Auto ExpressIssue 429
"Looks to drive for"
Eddie Irvine's opinions


Sexy styling and spine-tingling performance make the Barchetta a roadster to rave over

    The moment I clapped eyes on the Barchetta, I loved its styling. I defy anyone to say this car doesn't look the business. The metallic midnight blue is superbly sexy and looks amazing combined with the car's squat and purposeful stance. It's got the aura of a real classic about it, with its long bonnet and stubby rear end. You can only get these in left-hand drive but if that puts you off buying one, it shouldn't.
You'll get used to it, and you would be missing out on a fantastic car. I think that one of the reasons I like this Fiat so much is the driving position. It reminds me of my classic Ferrari 288GTO, because you sit really low down, with the top of the door and dash nice and high around you making you feel part of the car.

    The interior is tastefully done with a lot of bare metal to give that classic sports car feel. My only gripe is the way the instruments are laid out; the rev counter is easily the most prominent, right in front of you, which is fine—but I'd regularly be nicked for speeding, because it's too easy to forget how fast you are travelling!
The moment I heard the growl of the 1.8 litre, twin-cam engine I thought it would be a bit of a goer. I wasn't disappointed—it's a jewel. It accelerates well enough to get you out of trouble if you need to pull a quick overtaking move, but it's not too large to upset the balance of the chassis.

    And of all of the cars in this test, the Barchetta is the best balanced. It's helped by well-weighted steering allied to front wheel drive, so you can enjoy the handling in total safety (unless you're a complete maniac).

    Go into a corner hard and the front goes away from you, lift off and the tail comes out nicely. Then when you put the power on, it all comes back into line. There's too much understeer for my tastes, but that doesn't detract from a car that really is 100 percent fun.
The gearchange is second to none with a fast action, and with such a willing engine the Barchetta is an ideal companion for a country road on a hot summer's day. It's got a handy-sized boot, too, with plenty of room for two people's luggage.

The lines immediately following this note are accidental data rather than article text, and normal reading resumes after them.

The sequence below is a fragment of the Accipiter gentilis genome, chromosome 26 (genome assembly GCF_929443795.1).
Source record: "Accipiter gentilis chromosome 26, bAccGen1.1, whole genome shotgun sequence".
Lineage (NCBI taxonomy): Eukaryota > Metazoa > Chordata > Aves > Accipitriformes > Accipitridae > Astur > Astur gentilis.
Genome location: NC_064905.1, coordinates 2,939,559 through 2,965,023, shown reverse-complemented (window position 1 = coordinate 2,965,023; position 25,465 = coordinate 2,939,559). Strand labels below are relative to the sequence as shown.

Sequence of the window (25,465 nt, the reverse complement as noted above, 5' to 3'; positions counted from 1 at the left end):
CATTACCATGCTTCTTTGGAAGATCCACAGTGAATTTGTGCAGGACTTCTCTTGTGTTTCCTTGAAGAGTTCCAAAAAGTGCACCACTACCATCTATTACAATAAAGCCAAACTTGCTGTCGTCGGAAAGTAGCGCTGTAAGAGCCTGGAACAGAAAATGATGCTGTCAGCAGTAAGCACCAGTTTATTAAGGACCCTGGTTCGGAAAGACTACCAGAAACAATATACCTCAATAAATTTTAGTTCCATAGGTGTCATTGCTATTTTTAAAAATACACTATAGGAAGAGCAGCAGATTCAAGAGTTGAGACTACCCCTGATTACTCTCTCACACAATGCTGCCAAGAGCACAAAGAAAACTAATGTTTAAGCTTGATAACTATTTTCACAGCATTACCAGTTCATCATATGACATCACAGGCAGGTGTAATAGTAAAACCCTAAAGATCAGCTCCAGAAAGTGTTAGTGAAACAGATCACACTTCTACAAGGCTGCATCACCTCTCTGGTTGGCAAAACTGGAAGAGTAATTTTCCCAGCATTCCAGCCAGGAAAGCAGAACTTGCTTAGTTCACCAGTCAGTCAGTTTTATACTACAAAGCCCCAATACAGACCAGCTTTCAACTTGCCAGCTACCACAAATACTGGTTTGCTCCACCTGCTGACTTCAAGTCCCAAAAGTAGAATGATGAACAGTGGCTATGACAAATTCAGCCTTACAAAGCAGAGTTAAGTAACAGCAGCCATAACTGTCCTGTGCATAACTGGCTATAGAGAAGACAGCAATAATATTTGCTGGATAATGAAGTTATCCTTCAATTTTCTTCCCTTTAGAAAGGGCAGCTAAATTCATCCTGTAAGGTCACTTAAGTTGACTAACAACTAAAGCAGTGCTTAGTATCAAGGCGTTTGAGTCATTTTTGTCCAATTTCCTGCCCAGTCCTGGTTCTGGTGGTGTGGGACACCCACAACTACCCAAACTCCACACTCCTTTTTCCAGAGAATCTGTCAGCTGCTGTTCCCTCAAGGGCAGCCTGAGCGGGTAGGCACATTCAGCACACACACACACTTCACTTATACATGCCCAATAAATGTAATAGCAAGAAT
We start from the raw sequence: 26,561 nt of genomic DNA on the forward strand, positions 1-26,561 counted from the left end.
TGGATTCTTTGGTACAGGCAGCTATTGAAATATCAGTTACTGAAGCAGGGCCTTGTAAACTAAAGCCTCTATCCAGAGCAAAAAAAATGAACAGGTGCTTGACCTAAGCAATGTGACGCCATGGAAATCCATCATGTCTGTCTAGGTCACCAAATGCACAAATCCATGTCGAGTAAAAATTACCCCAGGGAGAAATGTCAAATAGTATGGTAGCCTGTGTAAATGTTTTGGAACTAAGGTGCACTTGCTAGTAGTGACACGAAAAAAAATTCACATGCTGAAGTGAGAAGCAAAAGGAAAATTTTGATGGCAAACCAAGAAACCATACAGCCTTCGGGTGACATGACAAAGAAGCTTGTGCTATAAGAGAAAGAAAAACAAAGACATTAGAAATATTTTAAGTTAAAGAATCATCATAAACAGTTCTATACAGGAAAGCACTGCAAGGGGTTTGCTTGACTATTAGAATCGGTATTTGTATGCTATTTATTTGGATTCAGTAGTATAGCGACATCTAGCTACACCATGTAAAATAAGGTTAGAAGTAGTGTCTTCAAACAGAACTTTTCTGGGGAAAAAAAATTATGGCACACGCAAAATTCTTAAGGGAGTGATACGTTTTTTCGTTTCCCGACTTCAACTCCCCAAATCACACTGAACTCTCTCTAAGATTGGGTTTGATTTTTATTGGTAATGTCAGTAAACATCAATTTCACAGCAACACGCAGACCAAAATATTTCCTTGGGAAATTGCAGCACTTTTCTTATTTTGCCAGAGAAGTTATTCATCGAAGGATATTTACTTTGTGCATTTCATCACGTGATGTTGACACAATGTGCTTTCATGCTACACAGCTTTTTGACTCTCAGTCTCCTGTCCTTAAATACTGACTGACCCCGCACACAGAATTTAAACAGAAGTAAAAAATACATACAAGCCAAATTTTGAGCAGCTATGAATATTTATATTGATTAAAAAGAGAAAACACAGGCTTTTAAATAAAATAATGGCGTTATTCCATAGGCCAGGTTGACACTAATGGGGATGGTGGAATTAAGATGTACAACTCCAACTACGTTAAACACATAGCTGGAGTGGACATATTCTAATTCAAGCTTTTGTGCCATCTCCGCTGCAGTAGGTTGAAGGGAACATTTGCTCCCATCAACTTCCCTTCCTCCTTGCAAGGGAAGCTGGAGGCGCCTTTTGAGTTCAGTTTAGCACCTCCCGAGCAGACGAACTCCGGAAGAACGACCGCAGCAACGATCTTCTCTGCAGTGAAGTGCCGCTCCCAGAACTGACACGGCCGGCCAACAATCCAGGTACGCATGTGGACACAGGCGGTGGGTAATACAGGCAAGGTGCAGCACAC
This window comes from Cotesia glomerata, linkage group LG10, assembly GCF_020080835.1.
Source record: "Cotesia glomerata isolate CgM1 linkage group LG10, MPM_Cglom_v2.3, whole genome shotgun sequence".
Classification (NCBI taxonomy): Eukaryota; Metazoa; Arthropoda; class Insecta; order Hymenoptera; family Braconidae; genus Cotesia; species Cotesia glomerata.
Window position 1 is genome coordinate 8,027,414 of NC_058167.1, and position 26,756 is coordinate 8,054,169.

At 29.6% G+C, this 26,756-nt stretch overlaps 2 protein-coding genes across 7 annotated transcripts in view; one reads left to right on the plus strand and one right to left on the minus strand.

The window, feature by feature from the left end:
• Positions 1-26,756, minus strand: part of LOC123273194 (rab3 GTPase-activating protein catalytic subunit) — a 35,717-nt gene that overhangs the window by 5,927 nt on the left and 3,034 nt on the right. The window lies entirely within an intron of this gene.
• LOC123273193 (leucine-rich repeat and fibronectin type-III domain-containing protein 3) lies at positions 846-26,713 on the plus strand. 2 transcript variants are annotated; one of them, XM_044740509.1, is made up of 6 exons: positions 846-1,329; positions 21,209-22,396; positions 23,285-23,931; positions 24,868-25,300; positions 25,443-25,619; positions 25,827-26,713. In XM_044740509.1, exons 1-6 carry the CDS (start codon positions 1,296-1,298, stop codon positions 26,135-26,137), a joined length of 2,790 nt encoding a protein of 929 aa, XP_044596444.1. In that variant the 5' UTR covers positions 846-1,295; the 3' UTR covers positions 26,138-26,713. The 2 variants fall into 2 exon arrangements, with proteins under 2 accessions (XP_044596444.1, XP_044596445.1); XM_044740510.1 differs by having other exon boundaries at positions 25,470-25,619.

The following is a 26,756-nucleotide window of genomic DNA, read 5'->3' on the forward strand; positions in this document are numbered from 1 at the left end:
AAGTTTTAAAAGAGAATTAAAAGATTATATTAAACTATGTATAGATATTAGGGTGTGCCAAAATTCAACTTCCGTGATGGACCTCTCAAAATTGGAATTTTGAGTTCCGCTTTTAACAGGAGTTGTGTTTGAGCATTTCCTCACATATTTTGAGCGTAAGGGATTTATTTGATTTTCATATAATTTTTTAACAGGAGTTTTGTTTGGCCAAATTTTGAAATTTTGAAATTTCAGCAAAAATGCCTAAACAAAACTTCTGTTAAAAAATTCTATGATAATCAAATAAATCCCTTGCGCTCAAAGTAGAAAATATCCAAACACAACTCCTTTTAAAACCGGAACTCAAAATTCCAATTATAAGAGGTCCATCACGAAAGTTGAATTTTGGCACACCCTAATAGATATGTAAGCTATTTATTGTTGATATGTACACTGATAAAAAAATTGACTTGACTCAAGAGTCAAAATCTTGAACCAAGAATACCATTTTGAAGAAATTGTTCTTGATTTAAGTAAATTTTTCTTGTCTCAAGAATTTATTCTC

Minor irritations include the door handles, which look gorgeous, but are fiddly and would be awkward to use when you other hand is carrying shopping.
And the hood is a little awkward to operate, although I suppose that's the price you pay for having it disappear into the bodywork. There's no naff tonneau to bother about here.

    Everything has its price, and the £15,078 you'll pay to get this little beauty on the road is not that much for a hell of a lot of car.

Overall verdict all five cars

    Obviously it's very difficult to pick a winner out of five cars which are totally different. I think the Cinquecento Sporting has to go in last place, not because it is the smallest of the lot but because of those interior door handles which for me ruined all of the other nice styling bits and bobs.

    I think I'll put the Fiat Coupé Turbo next because although it's an awesome car, I think most motorists will get more out of something with a little less poke. But that doesn't make it a bad car—I have to admit I've got a soft spot for this machine and that incredible engine. It was difficult to pick second place because the two Alfas were such strong competitors. But in the end because of its beautiful balance, the GTV got it.

    So, third spot goes to the Alfa 145 Cloverleaf. It's a very versatile car with a great engine, great looks and a fantastic feel when you're behind the wheel.

    The GTV is a lovely car. It's got it all: the looks, the style, the driving appeal and the right sound—the last one an essential component of any sporty car.

    And that means the winner's laurels go to the Fiat Barchetta. It's one of the best all-round cars I think I've ever driven. Not only does it look fantastic but it drives beautifully and has one of the best driving positions around, which leaves and indelible impression on you.

See what I mean about first impressions counting?